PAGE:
Cultural Heritage, Ethics and Contemporary Migrations breaks new ground in our understanding of the challenges faced by heritage practitioners and researchers in the contemporary world of mass migration, where people encounter new cultural heritage and relocate their own. It focuses particularly on issues affecting archaeological heritage sites and artefacts, which help determine and maintain social identity, a role problematised when populations are in flux. This diverse and authoritative collection brings together international specialists to discuss socio-political and ethical implications for the management of archaeological heritage in global society.
With contributions by authors from a range of disciplinary backgrounds, including archaeologists, philosophers, cultural historians and custodians of cultural heritage, the volume explores a rich mix of contrasting, yet complementary, viewpoints and approaches. Among the topics discussed are the relations between culture and identity; the potentialities of museums and monuments to support or subvert a people’s sense of who they are; and how cultural heritage has been used to bring together communities containing people of different origins and traditions, yet without erasing or blurring their distinctive cultural features.
Cultural Heritage, Ethics and Contemporary Migrations is a crucial text for archaeologists, curators, policymakers and others working in the heritage field, as well as for philosophers, political scientists and other readers interested in the links between immigration and cultural heritage.
"This is a volume of many strengths, but the greatest of these is its optimism, which is best expressed by the number of powerful case-studies that unequivocally convey the continued importance of cultural heritage in supporting societies of mixed origin."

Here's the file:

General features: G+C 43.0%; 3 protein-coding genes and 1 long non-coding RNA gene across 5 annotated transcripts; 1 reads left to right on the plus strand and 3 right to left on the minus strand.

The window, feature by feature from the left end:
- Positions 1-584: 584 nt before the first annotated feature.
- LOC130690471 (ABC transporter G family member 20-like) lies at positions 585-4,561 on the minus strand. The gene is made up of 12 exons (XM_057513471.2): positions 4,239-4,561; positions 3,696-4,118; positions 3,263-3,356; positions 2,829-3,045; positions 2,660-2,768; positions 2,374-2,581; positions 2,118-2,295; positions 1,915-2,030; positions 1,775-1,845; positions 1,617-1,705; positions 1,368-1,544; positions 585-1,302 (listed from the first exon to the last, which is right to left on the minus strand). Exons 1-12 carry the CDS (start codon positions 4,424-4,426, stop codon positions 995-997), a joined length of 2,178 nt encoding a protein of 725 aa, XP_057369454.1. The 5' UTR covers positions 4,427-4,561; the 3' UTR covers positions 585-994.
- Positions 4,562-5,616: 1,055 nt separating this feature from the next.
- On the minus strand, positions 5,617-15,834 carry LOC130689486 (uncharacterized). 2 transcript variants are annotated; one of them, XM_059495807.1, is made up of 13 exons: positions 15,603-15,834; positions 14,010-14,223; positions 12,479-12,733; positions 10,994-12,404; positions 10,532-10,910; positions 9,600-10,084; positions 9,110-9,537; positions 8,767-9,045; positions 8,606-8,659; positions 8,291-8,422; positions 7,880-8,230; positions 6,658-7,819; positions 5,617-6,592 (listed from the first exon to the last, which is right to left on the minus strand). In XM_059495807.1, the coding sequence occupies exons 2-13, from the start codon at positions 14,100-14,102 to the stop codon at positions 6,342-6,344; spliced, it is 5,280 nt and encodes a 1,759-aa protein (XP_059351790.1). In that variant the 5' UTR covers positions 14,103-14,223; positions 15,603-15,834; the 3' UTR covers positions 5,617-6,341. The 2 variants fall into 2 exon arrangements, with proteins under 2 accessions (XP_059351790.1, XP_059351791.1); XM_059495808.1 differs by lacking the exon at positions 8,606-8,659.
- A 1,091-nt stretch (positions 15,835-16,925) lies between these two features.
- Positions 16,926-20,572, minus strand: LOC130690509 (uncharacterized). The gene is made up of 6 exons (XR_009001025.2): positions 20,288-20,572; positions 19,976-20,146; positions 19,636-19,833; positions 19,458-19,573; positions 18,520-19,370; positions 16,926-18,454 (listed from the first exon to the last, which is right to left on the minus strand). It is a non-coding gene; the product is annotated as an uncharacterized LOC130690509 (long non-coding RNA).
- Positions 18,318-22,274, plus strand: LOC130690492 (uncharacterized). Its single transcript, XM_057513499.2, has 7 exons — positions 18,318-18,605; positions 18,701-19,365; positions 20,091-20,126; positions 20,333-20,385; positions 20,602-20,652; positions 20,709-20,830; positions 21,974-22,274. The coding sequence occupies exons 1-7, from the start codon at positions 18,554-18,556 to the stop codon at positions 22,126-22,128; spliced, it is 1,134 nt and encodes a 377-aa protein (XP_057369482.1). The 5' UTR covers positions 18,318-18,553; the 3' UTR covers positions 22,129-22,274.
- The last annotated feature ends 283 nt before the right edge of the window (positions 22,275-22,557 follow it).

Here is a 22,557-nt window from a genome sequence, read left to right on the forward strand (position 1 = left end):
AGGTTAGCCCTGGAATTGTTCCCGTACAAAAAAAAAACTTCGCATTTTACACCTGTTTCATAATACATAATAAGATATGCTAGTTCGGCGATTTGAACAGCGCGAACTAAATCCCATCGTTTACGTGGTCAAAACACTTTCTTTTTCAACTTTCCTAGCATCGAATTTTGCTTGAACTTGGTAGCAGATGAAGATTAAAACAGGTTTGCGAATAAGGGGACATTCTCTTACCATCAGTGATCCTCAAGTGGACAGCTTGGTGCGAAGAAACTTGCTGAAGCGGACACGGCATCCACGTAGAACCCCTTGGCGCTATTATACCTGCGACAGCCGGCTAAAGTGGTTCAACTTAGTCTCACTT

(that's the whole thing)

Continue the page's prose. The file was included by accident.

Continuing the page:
Emily Hanscam, Durham University, UK
List of Figures
Notes on contributors
Geoffrey Scarre, Cornelius Holtorf and Andreas Pantazatos
PART ONE. THINGS ‘R’ US: ARCHAEOLOGICAL HERITAGE AS A PRESERVER OF SOCIAL IDENTITY
2. Cultural heritage, minorities and self-respect
3. Ancient places, new arrivals and the ethics of residence
4. Foreign and native soils: migrants and the uses of landscape
5. Changing demographics in Northern Europe: transforming narratives and identifying obstacles – a case study from Oslo, Norway
6. Lasting value? Engaging with the material traces of America’s undocumented migration "problem"
Jason De Léon and Cameron Gokee
PART TWO. MEMORY, MIGRANTS AND MUSEUMS
7. Concord migrations
8. Affiliative reterritorialization: the Manco Capac statue and the Japanese community in Peru
9. Heritage, participant perspective epistemic injustice, immigrants and identity formation
PART THREE. CULTURAL HERITAGE AS AN AGENT OF INTEGRATION
10. What is cross-cultural heritage? Challenges in identifying the heritage of globalized citizens
Laia Colomer and Cornelius Holtorf
11. The uses of heroes: justice, Alexander, and the Macedonian naming dispute
12. Archaeological heritage and migration: well-being, place, citizenship and the social
13. ‘Everyone’s different but we are all the same’: a transcultural project in a multicultural class
14. The place of the migrant: heritage in the transnational space of a Sydney park
15. Sharing history: migration, integration and a post-heritage future